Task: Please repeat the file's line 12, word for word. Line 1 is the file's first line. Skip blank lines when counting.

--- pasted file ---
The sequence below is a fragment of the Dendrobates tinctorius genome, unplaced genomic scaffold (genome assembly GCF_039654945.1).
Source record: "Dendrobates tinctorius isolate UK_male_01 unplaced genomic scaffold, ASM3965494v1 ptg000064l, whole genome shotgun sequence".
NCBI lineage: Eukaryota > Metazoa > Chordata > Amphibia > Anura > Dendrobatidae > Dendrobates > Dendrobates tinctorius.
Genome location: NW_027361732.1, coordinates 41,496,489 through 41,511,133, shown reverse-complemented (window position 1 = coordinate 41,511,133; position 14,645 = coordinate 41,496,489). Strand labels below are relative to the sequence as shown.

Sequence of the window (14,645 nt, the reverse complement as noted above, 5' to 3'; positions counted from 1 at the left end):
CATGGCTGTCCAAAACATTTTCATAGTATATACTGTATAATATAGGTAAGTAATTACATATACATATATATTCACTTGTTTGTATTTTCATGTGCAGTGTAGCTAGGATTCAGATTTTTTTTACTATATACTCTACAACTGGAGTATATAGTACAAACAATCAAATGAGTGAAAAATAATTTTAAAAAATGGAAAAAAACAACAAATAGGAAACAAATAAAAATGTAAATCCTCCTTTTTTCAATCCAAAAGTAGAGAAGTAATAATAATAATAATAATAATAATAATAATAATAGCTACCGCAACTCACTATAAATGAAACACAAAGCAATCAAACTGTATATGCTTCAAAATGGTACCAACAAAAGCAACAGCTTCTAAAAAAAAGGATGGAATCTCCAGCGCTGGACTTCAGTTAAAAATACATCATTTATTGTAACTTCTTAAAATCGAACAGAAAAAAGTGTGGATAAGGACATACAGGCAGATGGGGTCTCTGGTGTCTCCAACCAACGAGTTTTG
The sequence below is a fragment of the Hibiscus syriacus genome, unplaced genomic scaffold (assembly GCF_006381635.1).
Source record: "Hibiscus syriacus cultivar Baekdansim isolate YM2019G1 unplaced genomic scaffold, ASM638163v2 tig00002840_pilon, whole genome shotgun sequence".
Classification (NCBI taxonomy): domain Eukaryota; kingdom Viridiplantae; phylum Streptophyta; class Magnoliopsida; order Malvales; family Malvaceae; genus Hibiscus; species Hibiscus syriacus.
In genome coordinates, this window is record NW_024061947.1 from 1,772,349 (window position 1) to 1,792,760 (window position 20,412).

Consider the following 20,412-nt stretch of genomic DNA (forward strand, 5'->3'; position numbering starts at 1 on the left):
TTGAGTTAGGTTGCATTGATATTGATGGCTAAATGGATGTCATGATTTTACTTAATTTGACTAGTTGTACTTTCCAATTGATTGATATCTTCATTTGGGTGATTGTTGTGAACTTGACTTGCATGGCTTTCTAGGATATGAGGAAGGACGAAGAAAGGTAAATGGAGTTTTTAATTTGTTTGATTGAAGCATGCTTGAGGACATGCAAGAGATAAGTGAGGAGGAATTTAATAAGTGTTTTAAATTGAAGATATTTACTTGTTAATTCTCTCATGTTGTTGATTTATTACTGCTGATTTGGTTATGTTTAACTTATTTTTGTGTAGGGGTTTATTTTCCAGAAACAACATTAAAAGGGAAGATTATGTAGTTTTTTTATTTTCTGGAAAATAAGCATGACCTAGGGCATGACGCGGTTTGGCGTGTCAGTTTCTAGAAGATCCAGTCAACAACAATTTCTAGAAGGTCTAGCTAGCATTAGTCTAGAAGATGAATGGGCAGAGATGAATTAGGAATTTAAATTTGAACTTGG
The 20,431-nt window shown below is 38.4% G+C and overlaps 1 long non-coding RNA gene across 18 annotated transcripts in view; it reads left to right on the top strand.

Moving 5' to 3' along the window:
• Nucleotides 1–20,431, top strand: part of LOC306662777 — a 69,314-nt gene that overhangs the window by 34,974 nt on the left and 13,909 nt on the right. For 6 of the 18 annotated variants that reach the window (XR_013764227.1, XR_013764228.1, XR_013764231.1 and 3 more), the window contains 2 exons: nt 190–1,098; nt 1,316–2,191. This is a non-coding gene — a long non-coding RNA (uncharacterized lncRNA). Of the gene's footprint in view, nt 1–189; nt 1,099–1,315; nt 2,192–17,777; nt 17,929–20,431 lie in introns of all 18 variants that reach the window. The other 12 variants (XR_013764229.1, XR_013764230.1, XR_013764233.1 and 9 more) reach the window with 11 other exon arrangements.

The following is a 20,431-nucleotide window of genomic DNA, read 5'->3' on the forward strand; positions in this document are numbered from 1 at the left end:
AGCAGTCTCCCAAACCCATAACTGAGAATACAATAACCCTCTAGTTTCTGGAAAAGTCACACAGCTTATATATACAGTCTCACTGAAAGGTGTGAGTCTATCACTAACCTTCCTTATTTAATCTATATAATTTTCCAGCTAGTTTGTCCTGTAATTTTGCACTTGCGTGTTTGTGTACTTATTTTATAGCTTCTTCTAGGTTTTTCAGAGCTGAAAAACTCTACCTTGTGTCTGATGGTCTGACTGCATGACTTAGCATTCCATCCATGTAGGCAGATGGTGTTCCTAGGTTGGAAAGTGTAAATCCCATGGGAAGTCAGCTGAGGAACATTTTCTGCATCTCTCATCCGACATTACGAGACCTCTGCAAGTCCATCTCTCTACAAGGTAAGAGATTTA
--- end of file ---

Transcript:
TTGAGTTAGGTTGCATTGATATTGATGGCTAAATGGATGTCATGATTTTACTTAATTTGACTAGTTGTACTTTCCAATTGATTGATATCTTCATTTGGGTGATTGTTGTGAACTTGACTTGCATGGCTTTCTAGGATATGAGGAAGGACGAAGAAAGGTAAATGGAGTTTTTAATTTGTTTGATTGAAGCATGCTTGAGGACATGCAAGAGATAAGTGAGGAGGAATTTAATAAGTGTTTTAAATTGAAGATATTTACTTGTTAATTCTCTCATGTTGTTGATTTATTACTGCTGATTTGGTTATGTTTAACTTATTTTTGTGTAGGGGTTTATTTTCCAGAAACAACATTAAAAGGGAAGATTATGTAGTTTTTTTATTTTCTGGAAAATAAGCATGACCTAGGGCATGACGCGGTTTGGCGTGTCAGTTTCTAGAAGATCCAGTCAACAACAATTTCTAGAAGGTCTAGCTAGCATTAGTCTAGAAGATGAATGGGCAGAGATGAATTAGGAATTTAAATTTGAACTTGG